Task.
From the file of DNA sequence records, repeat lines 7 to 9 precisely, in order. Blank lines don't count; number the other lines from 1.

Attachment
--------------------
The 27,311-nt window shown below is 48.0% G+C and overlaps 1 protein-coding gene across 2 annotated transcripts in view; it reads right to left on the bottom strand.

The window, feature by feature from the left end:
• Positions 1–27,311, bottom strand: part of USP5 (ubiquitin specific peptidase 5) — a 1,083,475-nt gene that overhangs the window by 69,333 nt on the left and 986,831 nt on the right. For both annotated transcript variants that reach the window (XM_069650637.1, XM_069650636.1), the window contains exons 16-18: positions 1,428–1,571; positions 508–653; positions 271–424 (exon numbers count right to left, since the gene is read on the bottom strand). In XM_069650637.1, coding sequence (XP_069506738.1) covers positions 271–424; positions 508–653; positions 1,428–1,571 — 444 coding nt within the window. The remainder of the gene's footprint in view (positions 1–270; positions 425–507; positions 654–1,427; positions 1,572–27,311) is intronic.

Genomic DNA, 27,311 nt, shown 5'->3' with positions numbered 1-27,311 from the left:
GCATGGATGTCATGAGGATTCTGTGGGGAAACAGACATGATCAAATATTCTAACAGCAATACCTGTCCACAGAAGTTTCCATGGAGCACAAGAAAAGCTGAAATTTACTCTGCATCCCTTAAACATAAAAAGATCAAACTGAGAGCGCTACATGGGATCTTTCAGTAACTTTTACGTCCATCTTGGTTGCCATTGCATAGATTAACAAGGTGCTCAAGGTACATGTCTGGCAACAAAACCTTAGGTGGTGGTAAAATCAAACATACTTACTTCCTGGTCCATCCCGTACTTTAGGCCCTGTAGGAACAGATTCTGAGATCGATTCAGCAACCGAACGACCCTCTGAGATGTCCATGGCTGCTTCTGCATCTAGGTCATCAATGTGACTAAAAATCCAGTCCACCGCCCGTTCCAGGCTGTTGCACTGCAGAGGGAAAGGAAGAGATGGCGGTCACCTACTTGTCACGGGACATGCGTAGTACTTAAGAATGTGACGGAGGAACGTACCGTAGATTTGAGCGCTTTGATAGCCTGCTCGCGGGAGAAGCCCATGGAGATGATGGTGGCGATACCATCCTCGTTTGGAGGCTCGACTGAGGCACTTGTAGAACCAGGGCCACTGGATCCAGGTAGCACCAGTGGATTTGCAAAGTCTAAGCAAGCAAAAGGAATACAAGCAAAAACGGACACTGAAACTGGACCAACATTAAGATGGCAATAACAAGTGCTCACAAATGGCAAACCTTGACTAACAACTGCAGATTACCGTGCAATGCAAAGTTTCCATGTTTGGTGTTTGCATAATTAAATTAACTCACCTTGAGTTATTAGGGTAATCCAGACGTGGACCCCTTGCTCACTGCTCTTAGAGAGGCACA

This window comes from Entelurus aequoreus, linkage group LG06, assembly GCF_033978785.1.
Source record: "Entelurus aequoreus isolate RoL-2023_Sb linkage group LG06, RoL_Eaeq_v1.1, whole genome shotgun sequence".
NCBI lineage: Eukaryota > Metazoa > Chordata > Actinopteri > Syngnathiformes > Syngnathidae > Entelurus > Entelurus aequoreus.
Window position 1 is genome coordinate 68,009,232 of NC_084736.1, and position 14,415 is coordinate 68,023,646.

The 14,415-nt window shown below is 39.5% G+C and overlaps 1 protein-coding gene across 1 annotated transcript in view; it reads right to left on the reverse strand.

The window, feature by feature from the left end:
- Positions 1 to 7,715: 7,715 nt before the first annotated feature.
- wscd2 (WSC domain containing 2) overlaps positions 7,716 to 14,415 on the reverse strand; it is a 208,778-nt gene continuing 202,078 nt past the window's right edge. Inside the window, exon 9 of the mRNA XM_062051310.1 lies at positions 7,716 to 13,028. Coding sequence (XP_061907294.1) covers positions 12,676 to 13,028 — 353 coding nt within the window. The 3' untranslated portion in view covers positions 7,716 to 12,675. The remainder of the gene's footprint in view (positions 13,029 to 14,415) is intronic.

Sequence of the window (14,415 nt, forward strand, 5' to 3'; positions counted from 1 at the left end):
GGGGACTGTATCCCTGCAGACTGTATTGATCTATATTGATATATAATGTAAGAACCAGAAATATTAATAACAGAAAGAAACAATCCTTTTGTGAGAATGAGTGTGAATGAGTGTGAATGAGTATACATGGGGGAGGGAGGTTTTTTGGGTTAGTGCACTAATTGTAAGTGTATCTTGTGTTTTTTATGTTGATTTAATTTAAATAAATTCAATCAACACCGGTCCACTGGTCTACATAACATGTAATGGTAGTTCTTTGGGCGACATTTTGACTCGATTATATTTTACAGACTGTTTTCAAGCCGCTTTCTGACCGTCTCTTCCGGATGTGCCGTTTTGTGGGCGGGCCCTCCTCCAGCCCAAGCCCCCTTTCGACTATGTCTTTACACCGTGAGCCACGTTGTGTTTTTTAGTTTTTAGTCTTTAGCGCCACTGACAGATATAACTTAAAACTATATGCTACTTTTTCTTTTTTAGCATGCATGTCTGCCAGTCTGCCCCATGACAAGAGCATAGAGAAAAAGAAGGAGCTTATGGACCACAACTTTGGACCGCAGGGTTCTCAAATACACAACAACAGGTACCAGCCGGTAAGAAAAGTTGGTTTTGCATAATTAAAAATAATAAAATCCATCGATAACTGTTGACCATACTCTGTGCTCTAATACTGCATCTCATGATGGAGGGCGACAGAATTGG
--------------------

Source record: "Entelurus aequoreus isolate RoL-2023_Sb linkage group LG06, RoL_Eaeq_v1.1, whole genome shotgun sequence".
NCBI lineage: Eukaryota > Metazoa > Chordata > Actinopteri > Syngnathiformes > Syngnathidae > Entelurus > Entelurus aequoreus.
Window position 1 is genome coordinate 68,009,232 of NC_084736.1, and position 14,415 is coordinate 68,023,646.